Thoroughbred racing bosses vowing to listen.

The closure of 20 racetracks around the country suggested in the Messara report is far from a done deal.

And thoroughbred racing bosses say they will listen to cases put forward by those clubs whose tracks are facing the axe.

The Messara review of racing was released by Racing Minister Winston Peters on Thursday and the most emotionally jarring recommendation was the closure of 20 thoroughbred tracks to save costs and in some cases for the land to be sold to contribute to racing's future.

The economics of closing at least some of New Zealand's 48 thoroughbred tracks is indisputable, the major problem being nobody wants it to be their club.


Although those behind the jewel in the crown of racetrack closure, Avondale, won't officially comment on the proposed sale of their track with the money to go into industry coffers, they have raged against the dying of the light for decades so don't look likely to sell up and give up.

Others such as Rotorua and Timaru, who between them have 18 meetings this season, are simply against closure and believe their local communities will be too.

"We have a meeting to discuss the report, and obviously our recommended closure, next week," said Rotorua chairman Andrew Bryant.

"But I am absolutely certain we will make our case to stay open. We are disappointed because we were never consulted about any of this.

"And even if the about 50 per cent of the track we own outright was ever closed and sold, I am sure the local community would want that money staying in Rotorua, not going to meetings in Tauranga.

"I don't think that makes long-term sense."

Timaru president Noel Walker says their track is the best racing surface in the South Island and the industry wouldn't be getting any of the club's money.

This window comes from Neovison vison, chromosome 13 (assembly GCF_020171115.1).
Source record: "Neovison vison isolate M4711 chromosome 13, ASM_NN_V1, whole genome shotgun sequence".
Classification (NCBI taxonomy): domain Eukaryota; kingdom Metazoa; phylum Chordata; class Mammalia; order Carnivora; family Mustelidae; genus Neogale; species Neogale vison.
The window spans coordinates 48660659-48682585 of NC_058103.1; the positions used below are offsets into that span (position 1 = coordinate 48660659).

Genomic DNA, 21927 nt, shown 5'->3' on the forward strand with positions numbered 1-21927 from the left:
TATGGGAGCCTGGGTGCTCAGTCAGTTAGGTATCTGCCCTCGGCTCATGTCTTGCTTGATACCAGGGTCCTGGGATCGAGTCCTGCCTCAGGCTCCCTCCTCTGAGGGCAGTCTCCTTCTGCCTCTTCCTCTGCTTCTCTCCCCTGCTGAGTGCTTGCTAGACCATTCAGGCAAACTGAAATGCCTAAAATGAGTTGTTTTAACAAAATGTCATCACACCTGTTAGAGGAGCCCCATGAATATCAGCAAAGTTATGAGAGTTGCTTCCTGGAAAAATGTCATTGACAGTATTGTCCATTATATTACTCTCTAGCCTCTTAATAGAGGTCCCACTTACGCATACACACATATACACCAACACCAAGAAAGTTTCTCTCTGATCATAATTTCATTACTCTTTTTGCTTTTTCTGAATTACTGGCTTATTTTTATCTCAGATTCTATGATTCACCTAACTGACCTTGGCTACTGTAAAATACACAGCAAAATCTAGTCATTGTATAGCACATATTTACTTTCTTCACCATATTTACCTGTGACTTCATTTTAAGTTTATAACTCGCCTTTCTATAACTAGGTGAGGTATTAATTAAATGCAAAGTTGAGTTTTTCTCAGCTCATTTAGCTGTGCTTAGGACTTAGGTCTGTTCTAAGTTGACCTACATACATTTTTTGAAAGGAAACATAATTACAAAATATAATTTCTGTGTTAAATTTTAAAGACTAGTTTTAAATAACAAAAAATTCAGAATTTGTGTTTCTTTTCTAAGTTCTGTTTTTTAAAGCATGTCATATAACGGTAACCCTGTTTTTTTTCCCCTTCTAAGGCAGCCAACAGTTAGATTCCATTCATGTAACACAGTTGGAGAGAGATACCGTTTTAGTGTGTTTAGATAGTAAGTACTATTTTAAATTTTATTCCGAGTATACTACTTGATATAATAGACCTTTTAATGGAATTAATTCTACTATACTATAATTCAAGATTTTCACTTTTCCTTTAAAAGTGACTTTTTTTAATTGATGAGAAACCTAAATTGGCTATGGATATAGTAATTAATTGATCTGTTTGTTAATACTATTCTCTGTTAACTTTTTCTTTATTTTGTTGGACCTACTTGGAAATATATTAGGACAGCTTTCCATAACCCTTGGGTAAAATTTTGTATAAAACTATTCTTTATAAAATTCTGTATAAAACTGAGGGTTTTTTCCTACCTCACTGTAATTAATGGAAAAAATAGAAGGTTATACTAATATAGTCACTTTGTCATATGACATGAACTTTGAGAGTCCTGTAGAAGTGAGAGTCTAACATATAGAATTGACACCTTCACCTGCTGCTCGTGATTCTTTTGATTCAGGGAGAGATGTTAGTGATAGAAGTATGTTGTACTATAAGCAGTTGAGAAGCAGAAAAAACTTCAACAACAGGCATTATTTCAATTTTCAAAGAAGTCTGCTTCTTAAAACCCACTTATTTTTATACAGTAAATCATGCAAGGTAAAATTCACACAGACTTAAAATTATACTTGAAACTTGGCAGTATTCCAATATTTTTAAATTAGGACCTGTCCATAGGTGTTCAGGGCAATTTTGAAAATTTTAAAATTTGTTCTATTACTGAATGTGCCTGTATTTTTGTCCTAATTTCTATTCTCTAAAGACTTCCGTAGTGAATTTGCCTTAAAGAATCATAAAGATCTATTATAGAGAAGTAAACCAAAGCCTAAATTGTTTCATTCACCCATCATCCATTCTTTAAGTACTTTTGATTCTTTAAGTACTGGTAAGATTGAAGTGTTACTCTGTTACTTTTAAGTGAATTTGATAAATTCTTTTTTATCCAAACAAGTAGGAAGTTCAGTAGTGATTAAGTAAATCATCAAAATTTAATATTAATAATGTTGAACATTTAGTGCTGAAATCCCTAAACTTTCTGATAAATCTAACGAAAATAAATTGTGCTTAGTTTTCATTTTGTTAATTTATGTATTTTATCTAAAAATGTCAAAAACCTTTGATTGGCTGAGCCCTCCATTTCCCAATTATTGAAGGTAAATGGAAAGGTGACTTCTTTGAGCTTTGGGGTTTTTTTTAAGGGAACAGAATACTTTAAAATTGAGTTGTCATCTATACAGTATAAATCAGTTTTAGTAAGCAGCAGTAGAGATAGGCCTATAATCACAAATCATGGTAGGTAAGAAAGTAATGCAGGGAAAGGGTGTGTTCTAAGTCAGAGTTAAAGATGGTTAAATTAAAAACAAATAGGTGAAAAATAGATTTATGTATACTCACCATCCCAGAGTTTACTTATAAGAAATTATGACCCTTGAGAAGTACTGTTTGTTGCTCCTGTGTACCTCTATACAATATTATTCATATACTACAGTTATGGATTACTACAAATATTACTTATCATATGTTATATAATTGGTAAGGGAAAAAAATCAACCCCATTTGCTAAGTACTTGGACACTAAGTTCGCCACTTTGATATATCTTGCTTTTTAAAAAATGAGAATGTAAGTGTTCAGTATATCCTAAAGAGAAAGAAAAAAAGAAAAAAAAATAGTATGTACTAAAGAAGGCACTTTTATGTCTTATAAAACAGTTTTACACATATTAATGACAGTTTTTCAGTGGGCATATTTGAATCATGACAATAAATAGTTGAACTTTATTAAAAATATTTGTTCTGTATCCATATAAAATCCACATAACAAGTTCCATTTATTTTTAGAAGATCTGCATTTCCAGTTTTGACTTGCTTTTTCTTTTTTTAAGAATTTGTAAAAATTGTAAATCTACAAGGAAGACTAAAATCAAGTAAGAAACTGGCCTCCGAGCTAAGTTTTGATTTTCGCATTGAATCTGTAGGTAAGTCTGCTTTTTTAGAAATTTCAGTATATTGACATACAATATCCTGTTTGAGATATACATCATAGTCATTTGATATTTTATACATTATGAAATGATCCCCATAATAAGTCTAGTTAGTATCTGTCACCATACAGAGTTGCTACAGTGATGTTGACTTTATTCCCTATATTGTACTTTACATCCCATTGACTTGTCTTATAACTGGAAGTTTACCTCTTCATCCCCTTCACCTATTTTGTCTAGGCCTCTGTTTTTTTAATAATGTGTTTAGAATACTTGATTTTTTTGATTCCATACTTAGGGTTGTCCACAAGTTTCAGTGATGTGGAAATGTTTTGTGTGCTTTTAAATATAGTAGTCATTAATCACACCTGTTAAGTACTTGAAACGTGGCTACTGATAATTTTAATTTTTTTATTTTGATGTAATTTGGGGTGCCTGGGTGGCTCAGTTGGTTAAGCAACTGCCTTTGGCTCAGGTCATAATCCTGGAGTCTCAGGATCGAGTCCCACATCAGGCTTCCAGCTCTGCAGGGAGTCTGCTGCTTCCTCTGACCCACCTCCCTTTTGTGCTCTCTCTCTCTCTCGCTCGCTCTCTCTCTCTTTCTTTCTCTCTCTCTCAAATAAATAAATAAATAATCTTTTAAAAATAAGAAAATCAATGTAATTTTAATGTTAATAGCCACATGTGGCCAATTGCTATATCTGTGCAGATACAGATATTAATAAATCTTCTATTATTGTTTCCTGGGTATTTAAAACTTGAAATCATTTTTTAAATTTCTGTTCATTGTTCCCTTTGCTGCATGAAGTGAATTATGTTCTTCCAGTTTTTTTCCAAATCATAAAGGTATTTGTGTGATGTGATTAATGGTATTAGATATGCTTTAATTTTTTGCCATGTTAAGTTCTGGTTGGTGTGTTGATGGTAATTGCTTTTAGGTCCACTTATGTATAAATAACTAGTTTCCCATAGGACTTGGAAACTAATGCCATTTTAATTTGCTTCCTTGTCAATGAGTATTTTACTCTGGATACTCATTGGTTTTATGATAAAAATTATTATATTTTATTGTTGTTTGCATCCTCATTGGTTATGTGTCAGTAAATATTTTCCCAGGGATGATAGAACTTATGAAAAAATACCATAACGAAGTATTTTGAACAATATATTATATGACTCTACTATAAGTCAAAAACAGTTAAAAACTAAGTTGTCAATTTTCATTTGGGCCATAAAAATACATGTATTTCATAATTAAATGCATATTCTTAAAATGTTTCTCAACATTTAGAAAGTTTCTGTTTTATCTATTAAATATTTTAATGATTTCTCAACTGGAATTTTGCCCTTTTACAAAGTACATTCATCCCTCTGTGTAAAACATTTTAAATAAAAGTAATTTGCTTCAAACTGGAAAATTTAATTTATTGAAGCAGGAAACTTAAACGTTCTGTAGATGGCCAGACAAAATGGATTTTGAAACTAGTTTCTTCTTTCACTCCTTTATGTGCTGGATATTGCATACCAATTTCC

Although the track closures were a key recommendation of the Messara report, NZTR boss Bernard Saundry says the 20 tracks suggested are not all certain to close. "Obviously we can't survive with 48 tracks, we can't afford to run them all and I think everybody in the industry agrees on that," says Saundry.


"But the minister was very open about the fact there would be room for consultation and we will listen to what clubs have to say, of course we will.

"Some clubs may want to sell and then restructure and we will listen to their ideas."

While Messara's list is a starting point and the majority of the tracks mooted for closure will almost certainly do so, few people at even the highest levels of New Zealand racing have yet got their heads around how the acquisition of any funds from those sales will go.

The exact legal footing under which New Zealand Thoroughbred Racing can annex the proceeds from any racetracks sold was hazy to most of the dozens of industry participants the Weekend Herald spoke to yesterday.

Confusing matters further, the three codes have been working together on their own future venue plan, to be released in October, and some of the tracks Messara has suggested closing were not on the code's hit list so could be saved.

Chopping block
The 20 tracks mooted for closure are:
Dargaville, Avondale, Thames, Rotorua, Wairoa, Stratford, Hawera, Waipukurau, Woodville, Reefton, Greymouth, Hokitika, Motukarara, Timaru, Kurow, Oamaru, Waimate, Omakau, Winton and Gore.